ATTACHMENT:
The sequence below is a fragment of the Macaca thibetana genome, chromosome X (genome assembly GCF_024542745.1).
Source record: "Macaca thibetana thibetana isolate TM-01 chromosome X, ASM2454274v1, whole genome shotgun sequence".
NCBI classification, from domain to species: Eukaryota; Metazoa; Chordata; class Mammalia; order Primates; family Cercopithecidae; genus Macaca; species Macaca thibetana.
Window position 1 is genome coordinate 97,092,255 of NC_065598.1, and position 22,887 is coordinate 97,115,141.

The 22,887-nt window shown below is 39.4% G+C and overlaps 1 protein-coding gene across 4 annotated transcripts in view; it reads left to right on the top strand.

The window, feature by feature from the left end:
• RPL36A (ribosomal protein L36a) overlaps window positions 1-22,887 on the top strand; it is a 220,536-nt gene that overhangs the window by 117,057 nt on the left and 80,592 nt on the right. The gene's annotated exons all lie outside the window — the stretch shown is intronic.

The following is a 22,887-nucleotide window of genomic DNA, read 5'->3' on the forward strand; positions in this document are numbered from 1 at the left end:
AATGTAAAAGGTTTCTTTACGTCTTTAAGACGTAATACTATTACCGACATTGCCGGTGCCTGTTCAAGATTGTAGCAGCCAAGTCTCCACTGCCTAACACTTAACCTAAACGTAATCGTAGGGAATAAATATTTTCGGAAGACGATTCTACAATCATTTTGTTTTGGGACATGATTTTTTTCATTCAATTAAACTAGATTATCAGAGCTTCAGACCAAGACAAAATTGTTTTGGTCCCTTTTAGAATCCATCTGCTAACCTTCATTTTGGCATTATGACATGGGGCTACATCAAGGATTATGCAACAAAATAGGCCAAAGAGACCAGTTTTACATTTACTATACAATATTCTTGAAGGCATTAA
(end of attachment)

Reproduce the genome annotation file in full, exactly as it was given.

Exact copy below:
The sequence below is a fragment of the Macaca thibetana genome, chromosome X (genome assembly GCF_024542745.1).
Source record: "Macaca thibetana thibetana isolate TM-01 chromosome X, ASM2454274v1, whole genome shotgun sequence".
NCBI classification, from domain to species: Eukaryota; Metazoa; Chordata; class Mammalia; order Primates; family Cercopithecidae; genus Macaca; species Macaca thibetana.
Window position 1 is genome coordinate 97,092,255 of NC_065598.1, and position 22,887 is coordinate 97,115,141.

The 22,887-nt window shown below is 39.4% G+C and overlaps 1 protein-coding gene across 4 annotated transcripts in view; it reads left to right on the top strand.

The window, feature by feature from the left end:
• RPL36A (ribosomal protein L36a) overlaps window positions 1-22,887 on the top strand; it is a 220,536-nt gene that overhangs the window by 117,057 nt on the left and 80,592 nt on the right. The gene's annotated exons all lie outside the window — the stretch shown is intronic.

The following is a 22,887-nucleotide window of genomic DNA, read 5'->3' on the forward strand; positions in this document are numbered from 1 at the left end:
AATGTAAAAGGTTTCTTTACGTCTTTAAGACGTAATACTATTACCGACATTGCCGGTGCCTGTTCAAGATTGTAGCAGCCAAGTCTCCACTGCCTAACACTTAACCTAAACGTAATCGTAGGGAATAAATATTTTCGGAAGACGATTCTACAATCATTTTGTTTTGGGACATGATTTTTTTCATTCAATTAAACTAGATTATCAGAGCTTCAGACCAAGACAAAATTGTTTTGGTCCCTTTTAGAATCCATCTGCTAACCTTCATTTTGGCATTATGACATGGGGCTACATCAAGGATTATGCAACAAAATAGGCCAAAGAGACCAGTTTTACATTTACTATACAATATTCTTGAAGGCATTAA